Science Advisors Play Key Role in Advancing Naval Technology
ARLINGTON, Va. — An engineer steps into the cockpit of an FA-18 Super Hornet in Norfolk, Va. Meanwhile, another launches a huge parasail from the back of a patrol craft off the coast of Florida, complete with an intelligence package that gives the ship’s commanding officer beyond-line-of-sight information.
And yet another works with her peers in Scotland on the latest unmanned autonomous platforms.
These are the science advisors (SAs) from the Office of Naval Research (ONR) Global. And they play a key role in today’s naval technology — connecting the warfighter to cutting-edge capabilities in the air, at sea, on land and in the information/cyber domain.
“These men and women augment the eyes and ears of the fleet and force,” said Rear Adm. David Hahn, chief of naval research, “connecting new technology to the warfighters, across the country and around the world.”
All of the above examples are real. And the work doesn’t stop — two more examples include pivotal experiments during the recent Bold Alligator exercise; and assisting with an upcoming demonstration of AACUS, the Unmanned Aerial Cargo Utility System, designed to provide autonomous flight capabilities to helicopters.
“There’s an urgent need for the work of the science advisors,” said Tom Gallagher, director of the SA program at ONR Global. “Being embedded with commands, with Sailors and Marines and at command levels, is essential for both sides of the tech equation.
“It not only helps us understand warfighter needs — which leads to new research and new capabilities — but it also helps us inform naval leadership of technology they might not have known about that is already out there.”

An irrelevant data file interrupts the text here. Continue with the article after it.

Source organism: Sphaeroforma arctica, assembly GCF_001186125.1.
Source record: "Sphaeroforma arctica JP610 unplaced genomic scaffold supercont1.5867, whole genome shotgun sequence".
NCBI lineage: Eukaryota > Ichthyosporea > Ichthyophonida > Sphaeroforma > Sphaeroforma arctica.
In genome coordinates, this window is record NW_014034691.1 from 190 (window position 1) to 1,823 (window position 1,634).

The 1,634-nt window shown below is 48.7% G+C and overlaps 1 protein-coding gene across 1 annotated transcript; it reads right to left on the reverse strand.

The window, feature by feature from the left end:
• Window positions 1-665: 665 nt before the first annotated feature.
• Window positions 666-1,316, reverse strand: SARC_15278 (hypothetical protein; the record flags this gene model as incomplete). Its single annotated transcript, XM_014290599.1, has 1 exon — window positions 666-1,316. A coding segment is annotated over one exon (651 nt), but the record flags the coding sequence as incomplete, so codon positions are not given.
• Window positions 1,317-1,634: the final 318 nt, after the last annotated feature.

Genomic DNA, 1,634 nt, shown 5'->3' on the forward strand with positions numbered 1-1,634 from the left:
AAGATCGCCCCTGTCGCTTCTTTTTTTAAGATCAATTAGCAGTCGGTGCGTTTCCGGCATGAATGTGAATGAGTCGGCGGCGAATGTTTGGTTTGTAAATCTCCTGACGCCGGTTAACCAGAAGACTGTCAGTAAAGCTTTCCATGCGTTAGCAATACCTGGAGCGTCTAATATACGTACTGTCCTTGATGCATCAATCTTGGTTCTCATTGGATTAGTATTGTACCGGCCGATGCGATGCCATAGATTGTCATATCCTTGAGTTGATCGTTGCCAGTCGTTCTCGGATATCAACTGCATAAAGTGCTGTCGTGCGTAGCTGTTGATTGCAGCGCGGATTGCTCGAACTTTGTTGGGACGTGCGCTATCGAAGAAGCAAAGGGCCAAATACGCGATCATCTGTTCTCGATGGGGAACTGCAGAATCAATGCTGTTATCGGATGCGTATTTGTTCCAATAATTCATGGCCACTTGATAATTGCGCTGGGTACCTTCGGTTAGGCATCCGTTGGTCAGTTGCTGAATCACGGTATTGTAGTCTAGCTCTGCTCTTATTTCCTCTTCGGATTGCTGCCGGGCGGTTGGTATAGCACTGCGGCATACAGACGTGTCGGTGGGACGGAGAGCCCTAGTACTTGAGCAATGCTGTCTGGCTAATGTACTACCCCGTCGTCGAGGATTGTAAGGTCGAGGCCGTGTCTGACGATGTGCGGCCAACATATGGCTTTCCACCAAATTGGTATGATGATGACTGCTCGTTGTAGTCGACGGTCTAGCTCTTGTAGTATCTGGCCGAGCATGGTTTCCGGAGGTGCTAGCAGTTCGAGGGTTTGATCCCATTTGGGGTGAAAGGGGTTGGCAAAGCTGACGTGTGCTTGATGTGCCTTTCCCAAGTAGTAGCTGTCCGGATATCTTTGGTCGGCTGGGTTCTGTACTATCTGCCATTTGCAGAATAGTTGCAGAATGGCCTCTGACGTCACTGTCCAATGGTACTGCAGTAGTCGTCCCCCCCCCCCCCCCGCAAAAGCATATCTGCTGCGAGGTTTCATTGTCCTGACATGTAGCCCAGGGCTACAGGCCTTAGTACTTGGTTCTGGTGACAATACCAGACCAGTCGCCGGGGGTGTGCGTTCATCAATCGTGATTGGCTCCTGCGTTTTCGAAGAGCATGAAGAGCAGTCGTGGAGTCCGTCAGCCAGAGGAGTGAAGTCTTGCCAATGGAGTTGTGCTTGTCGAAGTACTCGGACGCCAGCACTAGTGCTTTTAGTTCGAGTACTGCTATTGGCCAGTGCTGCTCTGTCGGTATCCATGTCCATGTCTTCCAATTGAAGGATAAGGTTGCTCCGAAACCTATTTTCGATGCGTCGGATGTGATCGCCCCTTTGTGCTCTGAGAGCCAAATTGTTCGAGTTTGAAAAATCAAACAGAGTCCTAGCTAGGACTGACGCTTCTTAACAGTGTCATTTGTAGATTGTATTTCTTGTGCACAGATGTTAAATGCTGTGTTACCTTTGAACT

The men and women who comprise the SA component usually come from technical or engineering backgrounds, and often have prior experience at naval warfare centers, working on research and development across a wide range of naval warfighting disciplines.
In other words, they’re familiar with technology, and not afraid to get their hands dirty — a key factor for someone who will be working daily with different operational forces. Some work with Marine Corps units in the field, others on surface ships or submarines, while others focus on cyber warfare or naval aviation.
Science advisors typically serve a maximum of two tours, each tour up to three years long, before going on to other jobs. The experience, they say, stays with you — and they grow professionally and personally from the role.
“Being a science advisor is an incredible experience,” said Dr. Marcus Tepaske, science advisor to Fleet Forces Command. “It puts you out there as a central voice of technology within the fleet — you work on everything from artillery to aircraft carriers, cognition to cyber, and lasers to landing craft, improving capabilities for our naval forces.”